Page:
Jay Singh Sales Representative

Jay Singh Sales Representative

stopping Power of Sales in ontario real estate-how to avoid POS-use home equity

Help and Advice to Stop a Power of Sale or Foreclosure in Ontario 


What is a Power of Sale 

Power of sale is the legal process that allows a mortgage lender to sell the mortgaged property to recoup their investment. A mortgage is a loan that uses real estate as collateral, and if the borrower fails to make their mortgage payments then the lender will sell the property using the power of sale process. After the homeowner is evicted and the property is sold, the lender recoups their investment and gives the remaining money to the homeowner. However, legal fees, property maintenance fees, and real estate agent fees are deducted before the former homeowner gets the money that is leftover from the sale. As the power of sale process progresses, the fees incurred by the lender are added to the mortgage amount and the homeowner starts to rapidly lose their home equity. For this reason, it is important for a homeowner to stop the process as fast as possible and keep the lender’s power of sale related fees to a minimum. 


Stopping the Power of Sale Process 

In order to prevent a power of sale, you need to either pay off the fees outlined in the Notice of Sale or pay the entire mortgage balance. The best source of financing would be friends and family since they are likely to provide the funds at a low cost. There are also private lenders that can provide the financing to stop the power of sale, but they can be expensive. Since most power of sale properties are considered to be high-risk investments, the interest rate can range from 7% to 12% and other fees related to setting up the mortgage are also charged. Lenders can provide this financing in the form of a new mortgage to replace the problematic mortgage, or as a second mortgage which can be used to bring the problematic first mortgage back into good standing. If a private lender turns you down for a mortgage, the next best option is to sell the property yourself. Selling the property yourself allows more control over the circumstances in which you move out and allows you to avoid additional fees from the lender. Additionally, most houses sold under power of sale usually sell for a price under what the homeowner would sell the property for, so there are many strong incentives for the homeowner to sell the property themselves.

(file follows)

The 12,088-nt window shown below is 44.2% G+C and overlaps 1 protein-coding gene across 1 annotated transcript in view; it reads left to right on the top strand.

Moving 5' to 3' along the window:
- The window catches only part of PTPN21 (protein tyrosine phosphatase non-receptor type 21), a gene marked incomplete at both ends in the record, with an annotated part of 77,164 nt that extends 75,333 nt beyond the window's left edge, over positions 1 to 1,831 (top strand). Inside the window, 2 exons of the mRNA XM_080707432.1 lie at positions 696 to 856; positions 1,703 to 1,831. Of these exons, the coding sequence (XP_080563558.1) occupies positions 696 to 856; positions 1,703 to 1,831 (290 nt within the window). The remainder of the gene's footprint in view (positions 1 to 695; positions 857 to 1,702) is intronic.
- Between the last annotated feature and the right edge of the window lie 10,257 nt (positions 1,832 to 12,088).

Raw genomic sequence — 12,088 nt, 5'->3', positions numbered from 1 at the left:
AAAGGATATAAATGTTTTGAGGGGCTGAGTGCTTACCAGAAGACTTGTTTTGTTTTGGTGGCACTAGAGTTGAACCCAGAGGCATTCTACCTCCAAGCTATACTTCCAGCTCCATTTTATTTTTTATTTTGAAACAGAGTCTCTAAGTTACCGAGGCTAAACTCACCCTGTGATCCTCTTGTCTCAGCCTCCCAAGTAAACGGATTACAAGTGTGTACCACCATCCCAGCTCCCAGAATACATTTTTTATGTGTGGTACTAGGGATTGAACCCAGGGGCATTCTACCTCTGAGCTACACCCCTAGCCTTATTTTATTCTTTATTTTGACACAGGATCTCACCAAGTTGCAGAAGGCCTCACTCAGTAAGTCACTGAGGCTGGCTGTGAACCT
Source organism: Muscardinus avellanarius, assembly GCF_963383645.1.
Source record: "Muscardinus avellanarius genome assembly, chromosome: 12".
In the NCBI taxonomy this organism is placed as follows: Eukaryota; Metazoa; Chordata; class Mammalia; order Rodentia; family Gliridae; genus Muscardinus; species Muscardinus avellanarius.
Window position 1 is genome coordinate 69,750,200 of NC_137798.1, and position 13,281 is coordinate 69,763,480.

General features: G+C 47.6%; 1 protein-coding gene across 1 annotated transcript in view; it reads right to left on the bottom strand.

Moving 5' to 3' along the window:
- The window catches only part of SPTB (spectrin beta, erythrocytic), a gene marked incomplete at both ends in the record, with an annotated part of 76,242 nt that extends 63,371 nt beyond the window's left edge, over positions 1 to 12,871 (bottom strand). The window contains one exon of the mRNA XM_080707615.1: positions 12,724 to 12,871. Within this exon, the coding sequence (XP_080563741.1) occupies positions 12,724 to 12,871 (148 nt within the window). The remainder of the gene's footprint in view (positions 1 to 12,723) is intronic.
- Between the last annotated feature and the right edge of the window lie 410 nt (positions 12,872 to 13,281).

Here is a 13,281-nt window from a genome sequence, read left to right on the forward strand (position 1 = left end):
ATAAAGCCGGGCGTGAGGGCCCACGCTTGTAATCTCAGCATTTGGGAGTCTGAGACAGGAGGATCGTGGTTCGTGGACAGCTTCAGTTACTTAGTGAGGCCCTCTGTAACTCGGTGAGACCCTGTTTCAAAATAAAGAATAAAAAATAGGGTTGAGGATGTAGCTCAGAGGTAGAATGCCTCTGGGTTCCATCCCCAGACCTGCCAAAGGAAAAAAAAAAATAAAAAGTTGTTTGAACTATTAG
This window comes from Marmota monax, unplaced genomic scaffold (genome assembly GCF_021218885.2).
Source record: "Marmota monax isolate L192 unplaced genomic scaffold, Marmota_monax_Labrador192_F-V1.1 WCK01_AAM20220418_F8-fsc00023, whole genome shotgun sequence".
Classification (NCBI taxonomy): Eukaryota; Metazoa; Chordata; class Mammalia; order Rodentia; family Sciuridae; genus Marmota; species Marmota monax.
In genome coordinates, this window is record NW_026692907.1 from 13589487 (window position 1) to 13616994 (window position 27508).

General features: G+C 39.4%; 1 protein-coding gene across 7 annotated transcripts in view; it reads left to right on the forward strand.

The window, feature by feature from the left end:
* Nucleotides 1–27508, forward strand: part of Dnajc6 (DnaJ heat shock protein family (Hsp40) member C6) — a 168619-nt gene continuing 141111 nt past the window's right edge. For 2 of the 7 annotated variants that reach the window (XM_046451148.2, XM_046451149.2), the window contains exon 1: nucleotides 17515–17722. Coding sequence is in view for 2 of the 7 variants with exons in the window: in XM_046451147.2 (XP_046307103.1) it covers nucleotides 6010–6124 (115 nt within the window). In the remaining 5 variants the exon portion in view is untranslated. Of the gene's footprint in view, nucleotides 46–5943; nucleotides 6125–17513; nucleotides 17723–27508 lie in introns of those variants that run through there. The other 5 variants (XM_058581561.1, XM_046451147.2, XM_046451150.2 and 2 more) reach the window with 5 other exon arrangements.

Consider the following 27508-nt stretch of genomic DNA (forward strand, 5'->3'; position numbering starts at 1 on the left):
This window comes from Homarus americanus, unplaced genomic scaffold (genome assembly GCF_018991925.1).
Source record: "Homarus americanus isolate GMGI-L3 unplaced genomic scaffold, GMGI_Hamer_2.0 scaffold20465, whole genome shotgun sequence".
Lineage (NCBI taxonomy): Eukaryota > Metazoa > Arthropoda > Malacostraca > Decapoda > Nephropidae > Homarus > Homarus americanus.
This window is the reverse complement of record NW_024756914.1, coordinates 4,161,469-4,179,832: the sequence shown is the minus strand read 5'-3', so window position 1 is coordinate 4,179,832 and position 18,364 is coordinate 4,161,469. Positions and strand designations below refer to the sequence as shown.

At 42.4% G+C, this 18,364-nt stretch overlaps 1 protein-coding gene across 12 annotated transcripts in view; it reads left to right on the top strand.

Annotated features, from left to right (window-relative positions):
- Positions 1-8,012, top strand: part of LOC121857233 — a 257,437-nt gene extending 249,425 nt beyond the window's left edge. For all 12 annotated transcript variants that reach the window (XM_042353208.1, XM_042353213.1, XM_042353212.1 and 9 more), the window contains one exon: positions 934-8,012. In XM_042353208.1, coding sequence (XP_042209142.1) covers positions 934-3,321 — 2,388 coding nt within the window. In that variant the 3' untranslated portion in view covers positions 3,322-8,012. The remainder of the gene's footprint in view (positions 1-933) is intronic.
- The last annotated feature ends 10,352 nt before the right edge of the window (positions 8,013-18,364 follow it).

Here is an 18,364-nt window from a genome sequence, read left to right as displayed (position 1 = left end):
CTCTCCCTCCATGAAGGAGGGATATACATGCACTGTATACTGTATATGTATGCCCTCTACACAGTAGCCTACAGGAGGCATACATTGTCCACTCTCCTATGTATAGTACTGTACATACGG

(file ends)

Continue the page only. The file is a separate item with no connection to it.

What Happens During A Power of Sale 

The power of sale process official begins 15 days after the mortgage has gone into default. Typically this means that the homeowner has missed a payment, but includes other breaches of the mortgage agreement such as failure to insure the home, failure to pay property taxes, or causing undue damage to the property. After 15 days the lender can send a Notice of Sale which states why the mortgage is in default, and what must be paid to bring the mortgage back into good standing. After the Notice of Sale is sent, the outlined fees must be paid off within 40 days, or the lender can request the entire balance of the mortgage to be paid off. Once the 40 period has expired the lender can submit a Statement of Claim. 37 days after filing the Statement of claim, the lender can file for a Write of Possession, which, once approved will allow the lender to appoint a sheriff to evict the homeowners. After the eviction, the property can be sold by the lender on the open market. 


How is a Power of Sale Different From a Foreclosure? 

Both power of sale and a foreclosure are remedies that are available to Ontario lenders to recoup their investment. The key differences are that foreclosure is a long expensive process that allows the lender to own the property, and power of sale is a faster and cheaper process that allows the lender to sell the property.? Power of sale is the most common process in Ontario, due to it being faster and cheaper to execute. A foreclosure is sometimes used by lenders when there is potential to make more money by owning the property outright. For example, if a mortgage has a value of $100,000 and a property has a value of $500,000, then a lender can take the remaining $400,000 in equity using foreclosure. However doing this is generally discouraged and it is possible to request a judge to change the process to a power of sale. Both a power of sale and foreclosure are urgent problems, but the potential for loss is much greater in foreclosure. 


About Ron Alphonso and Mortgage Broker Store 

Ron Alphonso is a private mortgage lender and the principal broker at Mortgage Broker Store. He started in the real estate industry as a private lender and eventually created his own mortgage team and brokerage that focuses on helping people avoid?power of sale and foreclosure situations. Ron is a recognized authority in the industry and his efforts in stopping power of sales have been the focus of several Toronto Life and Global News stories. Ron also offers free help and consultations to those who request it, and he can be reached at 416-499-2122 or at




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